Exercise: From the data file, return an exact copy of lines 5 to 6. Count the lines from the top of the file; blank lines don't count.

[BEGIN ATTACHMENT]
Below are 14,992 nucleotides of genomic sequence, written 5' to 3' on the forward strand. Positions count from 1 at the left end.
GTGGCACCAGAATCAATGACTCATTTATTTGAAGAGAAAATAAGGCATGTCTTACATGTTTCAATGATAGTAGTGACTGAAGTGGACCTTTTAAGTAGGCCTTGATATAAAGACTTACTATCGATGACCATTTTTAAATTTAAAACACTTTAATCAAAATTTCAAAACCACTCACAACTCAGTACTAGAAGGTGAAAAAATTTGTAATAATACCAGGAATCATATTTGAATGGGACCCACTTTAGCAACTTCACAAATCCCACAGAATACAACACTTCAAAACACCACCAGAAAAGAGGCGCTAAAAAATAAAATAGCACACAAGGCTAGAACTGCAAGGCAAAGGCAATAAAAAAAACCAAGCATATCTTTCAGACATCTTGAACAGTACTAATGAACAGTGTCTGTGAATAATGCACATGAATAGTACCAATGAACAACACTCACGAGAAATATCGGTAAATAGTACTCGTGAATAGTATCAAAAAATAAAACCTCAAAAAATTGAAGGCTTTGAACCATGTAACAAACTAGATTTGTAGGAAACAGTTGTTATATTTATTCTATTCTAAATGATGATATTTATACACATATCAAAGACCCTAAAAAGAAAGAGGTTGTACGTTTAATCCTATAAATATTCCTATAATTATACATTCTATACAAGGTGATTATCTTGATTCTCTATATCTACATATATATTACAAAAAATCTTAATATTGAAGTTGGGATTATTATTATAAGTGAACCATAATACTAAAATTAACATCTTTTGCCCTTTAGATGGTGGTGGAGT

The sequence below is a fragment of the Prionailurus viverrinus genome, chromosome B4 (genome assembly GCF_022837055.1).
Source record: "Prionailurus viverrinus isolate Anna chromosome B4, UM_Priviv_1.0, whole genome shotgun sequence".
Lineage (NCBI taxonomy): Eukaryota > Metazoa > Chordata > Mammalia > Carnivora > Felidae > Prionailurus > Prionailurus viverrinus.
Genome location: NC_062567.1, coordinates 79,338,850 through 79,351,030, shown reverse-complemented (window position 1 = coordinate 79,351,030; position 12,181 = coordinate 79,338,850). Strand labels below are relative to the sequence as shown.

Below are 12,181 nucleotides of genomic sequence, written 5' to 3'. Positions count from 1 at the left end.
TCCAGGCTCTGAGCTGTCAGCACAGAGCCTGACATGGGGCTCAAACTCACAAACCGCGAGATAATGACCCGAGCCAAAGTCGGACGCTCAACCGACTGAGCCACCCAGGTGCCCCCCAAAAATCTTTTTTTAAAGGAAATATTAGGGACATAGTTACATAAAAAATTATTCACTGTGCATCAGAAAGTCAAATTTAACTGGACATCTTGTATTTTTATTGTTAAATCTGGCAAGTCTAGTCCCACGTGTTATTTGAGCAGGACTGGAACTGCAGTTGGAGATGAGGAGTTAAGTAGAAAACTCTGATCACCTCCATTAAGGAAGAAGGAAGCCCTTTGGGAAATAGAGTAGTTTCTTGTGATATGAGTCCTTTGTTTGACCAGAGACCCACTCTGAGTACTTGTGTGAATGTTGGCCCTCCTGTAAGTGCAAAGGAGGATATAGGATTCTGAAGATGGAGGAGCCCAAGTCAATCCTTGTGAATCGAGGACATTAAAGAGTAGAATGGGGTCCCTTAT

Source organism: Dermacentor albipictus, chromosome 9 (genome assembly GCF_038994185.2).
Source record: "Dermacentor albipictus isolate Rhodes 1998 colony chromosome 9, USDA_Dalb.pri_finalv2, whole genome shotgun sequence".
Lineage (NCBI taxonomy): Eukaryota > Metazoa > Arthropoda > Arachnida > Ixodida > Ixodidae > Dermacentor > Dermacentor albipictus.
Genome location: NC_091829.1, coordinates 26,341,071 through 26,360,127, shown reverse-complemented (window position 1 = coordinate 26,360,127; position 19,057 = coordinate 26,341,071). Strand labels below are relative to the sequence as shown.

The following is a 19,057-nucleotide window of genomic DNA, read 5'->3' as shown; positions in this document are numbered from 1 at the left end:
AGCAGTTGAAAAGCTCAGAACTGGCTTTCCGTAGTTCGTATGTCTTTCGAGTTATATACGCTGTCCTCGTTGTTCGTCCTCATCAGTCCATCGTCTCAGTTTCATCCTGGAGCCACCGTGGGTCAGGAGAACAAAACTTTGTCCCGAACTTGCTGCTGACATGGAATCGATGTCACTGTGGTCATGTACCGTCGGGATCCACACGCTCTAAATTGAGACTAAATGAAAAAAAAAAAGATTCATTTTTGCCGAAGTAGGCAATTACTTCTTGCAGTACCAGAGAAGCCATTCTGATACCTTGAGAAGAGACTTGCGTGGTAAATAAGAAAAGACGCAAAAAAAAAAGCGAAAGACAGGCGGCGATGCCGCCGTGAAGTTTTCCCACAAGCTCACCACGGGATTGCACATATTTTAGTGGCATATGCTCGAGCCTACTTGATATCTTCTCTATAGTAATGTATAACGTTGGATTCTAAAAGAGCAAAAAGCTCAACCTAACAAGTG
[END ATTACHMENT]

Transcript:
Lineage (NCBI taxonomy): Eukaryota > Metazoa > Chordata > Mammalia > Carnivora > Felidae > Prionailurus > Prionailurus viverrinus.
Genome location: NC_062567.1, coordinates 79,338,850 through 79,351,030, shown reverse-complemented (window position 1 = coordinate 79,351,030; position 12,181 = coordinate 79,338,850). Strand labels below are relative to the sequence as shown.